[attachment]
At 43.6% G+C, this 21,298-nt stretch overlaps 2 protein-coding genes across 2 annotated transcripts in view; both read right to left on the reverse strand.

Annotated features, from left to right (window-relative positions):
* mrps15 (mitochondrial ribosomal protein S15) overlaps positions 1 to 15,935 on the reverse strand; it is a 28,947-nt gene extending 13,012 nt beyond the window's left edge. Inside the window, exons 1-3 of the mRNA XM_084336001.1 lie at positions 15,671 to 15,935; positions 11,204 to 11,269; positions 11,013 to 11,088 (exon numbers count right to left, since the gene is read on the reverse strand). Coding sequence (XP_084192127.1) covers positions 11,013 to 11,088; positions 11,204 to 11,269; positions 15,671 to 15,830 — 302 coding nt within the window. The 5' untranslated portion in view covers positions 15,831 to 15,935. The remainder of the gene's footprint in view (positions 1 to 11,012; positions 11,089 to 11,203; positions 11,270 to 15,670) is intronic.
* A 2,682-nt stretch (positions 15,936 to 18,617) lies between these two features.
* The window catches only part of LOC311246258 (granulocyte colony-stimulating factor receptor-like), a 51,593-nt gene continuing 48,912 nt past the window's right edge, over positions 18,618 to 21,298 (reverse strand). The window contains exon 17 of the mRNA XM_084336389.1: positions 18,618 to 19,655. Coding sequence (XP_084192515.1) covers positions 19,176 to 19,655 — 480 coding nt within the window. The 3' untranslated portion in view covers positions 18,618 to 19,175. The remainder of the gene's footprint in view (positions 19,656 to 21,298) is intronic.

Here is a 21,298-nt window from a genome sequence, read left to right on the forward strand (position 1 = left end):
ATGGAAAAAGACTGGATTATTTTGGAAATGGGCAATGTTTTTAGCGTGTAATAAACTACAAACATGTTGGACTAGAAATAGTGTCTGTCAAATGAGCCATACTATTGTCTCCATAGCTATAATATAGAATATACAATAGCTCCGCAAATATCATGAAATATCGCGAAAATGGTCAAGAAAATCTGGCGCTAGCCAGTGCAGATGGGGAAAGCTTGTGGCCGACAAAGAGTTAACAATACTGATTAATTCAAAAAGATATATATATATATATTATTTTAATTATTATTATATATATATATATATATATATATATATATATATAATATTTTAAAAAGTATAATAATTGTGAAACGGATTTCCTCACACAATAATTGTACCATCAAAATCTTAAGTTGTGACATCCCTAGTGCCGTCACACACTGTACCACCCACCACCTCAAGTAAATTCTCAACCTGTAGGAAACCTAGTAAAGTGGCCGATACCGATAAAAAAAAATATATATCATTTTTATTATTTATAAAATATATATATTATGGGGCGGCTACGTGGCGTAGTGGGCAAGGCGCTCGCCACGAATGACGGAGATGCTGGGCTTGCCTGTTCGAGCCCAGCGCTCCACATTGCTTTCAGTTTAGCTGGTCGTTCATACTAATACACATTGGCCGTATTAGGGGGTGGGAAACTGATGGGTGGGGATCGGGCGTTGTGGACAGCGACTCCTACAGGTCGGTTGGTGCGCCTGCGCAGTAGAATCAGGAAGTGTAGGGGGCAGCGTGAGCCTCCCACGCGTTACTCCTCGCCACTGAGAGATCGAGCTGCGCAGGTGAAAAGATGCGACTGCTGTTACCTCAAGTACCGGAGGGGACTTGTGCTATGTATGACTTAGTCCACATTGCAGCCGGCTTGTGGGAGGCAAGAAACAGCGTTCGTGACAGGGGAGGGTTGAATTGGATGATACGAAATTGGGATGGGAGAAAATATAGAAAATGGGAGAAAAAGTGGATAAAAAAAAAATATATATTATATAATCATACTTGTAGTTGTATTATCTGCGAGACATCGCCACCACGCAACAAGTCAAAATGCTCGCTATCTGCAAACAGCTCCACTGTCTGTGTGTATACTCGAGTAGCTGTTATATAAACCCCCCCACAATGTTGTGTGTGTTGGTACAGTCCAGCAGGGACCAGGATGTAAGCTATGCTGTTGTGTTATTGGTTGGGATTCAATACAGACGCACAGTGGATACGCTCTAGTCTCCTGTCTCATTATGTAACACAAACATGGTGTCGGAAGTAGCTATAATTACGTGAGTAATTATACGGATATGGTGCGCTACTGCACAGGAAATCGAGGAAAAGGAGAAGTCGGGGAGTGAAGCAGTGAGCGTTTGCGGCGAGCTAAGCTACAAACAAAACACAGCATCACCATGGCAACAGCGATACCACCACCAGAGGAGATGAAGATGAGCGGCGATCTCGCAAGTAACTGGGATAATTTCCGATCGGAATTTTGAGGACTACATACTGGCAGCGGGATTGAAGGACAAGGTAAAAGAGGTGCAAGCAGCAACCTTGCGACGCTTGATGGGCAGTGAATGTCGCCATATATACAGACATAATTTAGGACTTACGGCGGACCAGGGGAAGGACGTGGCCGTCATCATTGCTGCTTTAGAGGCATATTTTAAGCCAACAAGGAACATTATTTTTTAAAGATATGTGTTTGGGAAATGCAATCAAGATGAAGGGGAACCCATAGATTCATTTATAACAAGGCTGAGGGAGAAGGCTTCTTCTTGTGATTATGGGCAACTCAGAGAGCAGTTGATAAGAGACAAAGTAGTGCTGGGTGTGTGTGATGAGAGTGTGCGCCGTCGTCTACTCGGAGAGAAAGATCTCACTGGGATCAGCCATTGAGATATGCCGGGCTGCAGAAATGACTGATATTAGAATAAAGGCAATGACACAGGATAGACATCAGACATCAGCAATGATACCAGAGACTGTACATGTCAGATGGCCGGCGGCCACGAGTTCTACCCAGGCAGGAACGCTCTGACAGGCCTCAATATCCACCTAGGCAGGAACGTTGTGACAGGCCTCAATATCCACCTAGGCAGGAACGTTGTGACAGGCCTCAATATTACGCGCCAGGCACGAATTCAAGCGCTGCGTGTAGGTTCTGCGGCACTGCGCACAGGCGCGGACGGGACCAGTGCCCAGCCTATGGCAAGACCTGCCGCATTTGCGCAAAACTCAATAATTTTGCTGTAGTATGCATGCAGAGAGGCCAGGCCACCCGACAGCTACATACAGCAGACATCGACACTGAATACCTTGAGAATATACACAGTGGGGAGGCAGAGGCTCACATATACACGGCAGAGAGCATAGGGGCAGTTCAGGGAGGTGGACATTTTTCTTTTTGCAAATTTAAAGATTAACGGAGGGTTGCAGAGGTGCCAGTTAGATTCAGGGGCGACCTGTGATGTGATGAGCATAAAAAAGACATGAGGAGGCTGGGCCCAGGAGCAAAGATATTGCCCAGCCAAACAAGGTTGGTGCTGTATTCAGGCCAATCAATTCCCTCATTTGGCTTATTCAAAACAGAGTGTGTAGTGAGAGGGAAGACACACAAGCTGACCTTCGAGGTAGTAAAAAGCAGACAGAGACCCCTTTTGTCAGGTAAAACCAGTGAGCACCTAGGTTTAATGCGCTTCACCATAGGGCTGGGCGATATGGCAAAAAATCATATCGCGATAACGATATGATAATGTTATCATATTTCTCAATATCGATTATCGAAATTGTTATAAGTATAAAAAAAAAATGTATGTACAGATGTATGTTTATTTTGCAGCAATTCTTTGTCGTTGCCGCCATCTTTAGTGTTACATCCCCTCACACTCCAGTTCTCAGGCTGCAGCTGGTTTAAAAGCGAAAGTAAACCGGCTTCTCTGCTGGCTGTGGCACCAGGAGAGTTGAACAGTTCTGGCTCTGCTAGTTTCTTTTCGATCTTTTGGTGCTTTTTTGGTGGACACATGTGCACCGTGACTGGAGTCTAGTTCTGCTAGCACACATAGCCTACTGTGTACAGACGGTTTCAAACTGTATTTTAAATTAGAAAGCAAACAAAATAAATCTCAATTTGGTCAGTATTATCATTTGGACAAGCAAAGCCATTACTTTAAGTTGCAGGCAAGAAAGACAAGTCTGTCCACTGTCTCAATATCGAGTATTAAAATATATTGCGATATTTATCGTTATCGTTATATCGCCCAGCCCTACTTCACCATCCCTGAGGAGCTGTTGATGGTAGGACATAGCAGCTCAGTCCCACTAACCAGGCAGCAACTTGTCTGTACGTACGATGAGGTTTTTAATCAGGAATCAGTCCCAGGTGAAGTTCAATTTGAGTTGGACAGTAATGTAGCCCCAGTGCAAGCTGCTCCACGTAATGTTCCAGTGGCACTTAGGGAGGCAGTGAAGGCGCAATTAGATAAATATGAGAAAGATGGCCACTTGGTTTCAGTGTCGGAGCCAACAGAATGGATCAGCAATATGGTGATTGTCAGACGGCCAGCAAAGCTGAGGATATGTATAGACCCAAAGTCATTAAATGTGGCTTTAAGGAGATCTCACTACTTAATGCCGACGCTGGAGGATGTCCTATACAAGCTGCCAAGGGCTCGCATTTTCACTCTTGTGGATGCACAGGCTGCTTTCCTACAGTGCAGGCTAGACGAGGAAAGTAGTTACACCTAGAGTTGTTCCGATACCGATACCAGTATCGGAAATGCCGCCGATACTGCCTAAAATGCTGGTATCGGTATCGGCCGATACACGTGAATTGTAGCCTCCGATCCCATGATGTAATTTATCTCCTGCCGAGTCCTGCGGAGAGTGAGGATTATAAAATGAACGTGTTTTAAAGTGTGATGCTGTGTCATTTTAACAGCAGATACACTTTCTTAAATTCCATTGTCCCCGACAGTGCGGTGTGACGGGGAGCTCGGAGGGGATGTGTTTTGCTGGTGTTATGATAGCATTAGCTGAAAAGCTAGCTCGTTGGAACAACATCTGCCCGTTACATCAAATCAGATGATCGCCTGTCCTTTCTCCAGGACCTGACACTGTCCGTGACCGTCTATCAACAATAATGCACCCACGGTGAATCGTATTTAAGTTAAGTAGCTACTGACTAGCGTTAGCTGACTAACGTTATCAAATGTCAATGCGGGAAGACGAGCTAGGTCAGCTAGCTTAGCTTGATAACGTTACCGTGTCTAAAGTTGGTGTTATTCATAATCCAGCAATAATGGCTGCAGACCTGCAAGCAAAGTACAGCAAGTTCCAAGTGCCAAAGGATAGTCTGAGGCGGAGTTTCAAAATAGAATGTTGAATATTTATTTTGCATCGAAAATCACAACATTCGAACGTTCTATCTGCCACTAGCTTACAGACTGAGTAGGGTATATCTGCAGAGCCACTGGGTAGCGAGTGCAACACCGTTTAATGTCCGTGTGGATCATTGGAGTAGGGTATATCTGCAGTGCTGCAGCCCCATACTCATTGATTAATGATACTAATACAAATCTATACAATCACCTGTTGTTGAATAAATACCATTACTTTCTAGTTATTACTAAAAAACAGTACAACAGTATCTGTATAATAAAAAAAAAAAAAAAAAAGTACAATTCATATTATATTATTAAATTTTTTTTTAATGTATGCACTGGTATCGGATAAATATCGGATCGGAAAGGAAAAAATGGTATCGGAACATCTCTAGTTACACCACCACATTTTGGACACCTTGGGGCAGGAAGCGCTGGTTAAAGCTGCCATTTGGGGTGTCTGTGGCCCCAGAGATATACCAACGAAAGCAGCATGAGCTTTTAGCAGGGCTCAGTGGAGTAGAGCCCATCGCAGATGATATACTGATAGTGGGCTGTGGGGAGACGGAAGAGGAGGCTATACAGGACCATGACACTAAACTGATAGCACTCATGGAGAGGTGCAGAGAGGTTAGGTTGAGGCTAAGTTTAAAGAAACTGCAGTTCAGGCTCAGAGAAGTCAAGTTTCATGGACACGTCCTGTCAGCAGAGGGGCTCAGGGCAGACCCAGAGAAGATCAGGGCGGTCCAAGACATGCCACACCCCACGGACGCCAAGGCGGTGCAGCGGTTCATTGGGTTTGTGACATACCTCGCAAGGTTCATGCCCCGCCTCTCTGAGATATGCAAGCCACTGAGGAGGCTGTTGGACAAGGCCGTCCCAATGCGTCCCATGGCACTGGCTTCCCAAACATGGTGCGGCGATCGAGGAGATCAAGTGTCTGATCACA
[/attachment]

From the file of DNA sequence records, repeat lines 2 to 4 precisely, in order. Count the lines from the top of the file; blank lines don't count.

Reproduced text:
Annotated features, from left to right (window-relative positions):
* mrps15 (mitochondrial ribosomal protein S15) overlaps positions 1 to 15,935 on the reverse strand; it is a 28,947-nt gene extending 13,012 nt beyond the window's left edge. Inside the window, exons 1-3 of the mRNA XM_084336001.1 lie at positions 15,671 to 15,935; positions 11,204 to 11,269; positions 11,013 to 11,088 (exon numbers count right to left, since the gene is read on the reverse strand). Coding sequence (XP_084192127.1) covers positions 11,013 to 11,088; positions 11,204 to 11,269; positions 15,671 to 15,830 — 302 coding nt within the window. The 5' untranslated portion in view covers positions 15,831 to 15,935. The remainder of the gene's footprint in view (positions 1 to 11,012; positions 11,089 to 11,203; positions 11,270 to 15,670) is intronic.
* A 2,682-nt stretch (positions 15,936 to 18,617) lies between these two features.